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Dilated cardiomyopathy (DCM) is a heart muscle disease characterised by ventricular dilatation and impaired systolic function, and is a major cause of severe heart failure. Although familial occurrence of DCM has been reported occasionally, the frequency of familial aetiology has been underestimated in the past. Systematic examination of relatives show that probably > 25–30% of DCM cases are familial.1 In this context, it is relevant to discuss whether the rapid development of molecular genetics has allowed us to unravel the molecular defect(s) involved in the disease and led to major breakthroughs in the medical management of the disease.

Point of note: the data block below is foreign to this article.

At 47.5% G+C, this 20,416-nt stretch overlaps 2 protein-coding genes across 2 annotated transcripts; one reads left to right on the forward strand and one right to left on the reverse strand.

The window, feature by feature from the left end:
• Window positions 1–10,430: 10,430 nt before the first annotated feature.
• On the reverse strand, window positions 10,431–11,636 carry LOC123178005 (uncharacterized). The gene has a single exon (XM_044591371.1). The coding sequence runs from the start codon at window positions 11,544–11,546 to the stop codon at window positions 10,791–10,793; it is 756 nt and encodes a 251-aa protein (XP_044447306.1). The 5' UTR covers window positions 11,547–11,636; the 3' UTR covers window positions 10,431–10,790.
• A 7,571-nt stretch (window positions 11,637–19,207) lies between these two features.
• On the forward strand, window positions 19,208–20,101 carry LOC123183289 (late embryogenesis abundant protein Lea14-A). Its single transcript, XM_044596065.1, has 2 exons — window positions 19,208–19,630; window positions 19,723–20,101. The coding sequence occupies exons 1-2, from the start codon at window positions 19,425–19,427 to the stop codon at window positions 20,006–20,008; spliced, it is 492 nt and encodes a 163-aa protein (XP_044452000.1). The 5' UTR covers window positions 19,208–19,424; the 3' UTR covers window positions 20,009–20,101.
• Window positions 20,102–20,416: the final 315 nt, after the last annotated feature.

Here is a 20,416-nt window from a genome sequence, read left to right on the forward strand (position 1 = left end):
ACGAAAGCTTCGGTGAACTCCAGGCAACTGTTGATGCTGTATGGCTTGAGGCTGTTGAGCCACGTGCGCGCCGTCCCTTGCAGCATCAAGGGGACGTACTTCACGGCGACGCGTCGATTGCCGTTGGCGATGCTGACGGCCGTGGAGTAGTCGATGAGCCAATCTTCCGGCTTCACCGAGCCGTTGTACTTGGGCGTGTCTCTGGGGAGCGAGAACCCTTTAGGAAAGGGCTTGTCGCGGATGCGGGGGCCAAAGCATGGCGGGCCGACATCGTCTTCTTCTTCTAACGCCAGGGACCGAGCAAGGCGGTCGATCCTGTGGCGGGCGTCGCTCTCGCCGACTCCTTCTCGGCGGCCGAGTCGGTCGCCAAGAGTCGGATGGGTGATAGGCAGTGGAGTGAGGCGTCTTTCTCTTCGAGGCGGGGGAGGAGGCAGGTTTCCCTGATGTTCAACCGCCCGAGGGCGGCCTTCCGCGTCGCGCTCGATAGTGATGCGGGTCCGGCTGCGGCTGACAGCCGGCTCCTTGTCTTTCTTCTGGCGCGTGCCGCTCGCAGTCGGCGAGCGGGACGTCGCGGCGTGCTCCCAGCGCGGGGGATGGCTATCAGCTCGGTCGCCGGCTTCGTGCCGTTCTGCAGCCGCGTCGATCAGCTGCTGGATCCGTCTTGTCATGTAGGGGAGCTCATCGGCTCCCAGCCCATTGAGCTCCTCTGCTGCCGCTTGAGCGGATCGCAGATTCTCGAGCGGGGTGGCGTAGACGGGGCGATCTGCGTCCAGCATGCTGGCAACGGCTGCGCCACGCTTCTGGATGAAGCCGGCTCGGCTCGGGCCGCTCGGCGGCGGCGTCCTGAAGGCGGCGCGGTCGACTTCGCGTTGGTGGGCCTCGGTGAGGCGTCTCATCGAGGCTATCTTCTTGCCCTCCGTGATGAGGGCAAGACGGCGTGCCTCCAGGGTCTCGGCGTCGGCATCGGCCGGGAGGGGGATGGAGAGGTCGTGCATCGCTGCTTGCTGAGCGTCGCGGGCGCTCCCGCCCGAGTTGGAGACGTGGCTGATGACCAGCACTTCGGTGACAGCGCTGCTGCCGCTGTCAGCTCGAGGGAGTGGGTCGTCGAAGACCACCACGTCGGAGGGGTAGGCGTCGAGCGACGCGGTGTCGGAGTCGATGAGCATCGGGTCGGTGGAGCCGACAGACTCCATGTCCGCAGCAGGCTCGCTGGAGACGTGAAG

Various modes of inheritance have been reported including X-linked, autosomal recessive, and mitochondrial transmission, but the autosomal dominant forms are the most common.2 Although mutations in the cytoskeletal protein dystrophin were identified in 1993 as the cause of X-linked DCM as well as that of Duchenne and Becker type muscular dystrophy, the molecular substrate of inherited forms of DCM remained largely unknown until recently.3
To date, scientific evidence suggests that DCM is a highly heterogeneous genetic disease: two X-linked genes have been identified (dystrophin and tafazzin, the latter being responsible for infantile DCM and Barth syndrome) and …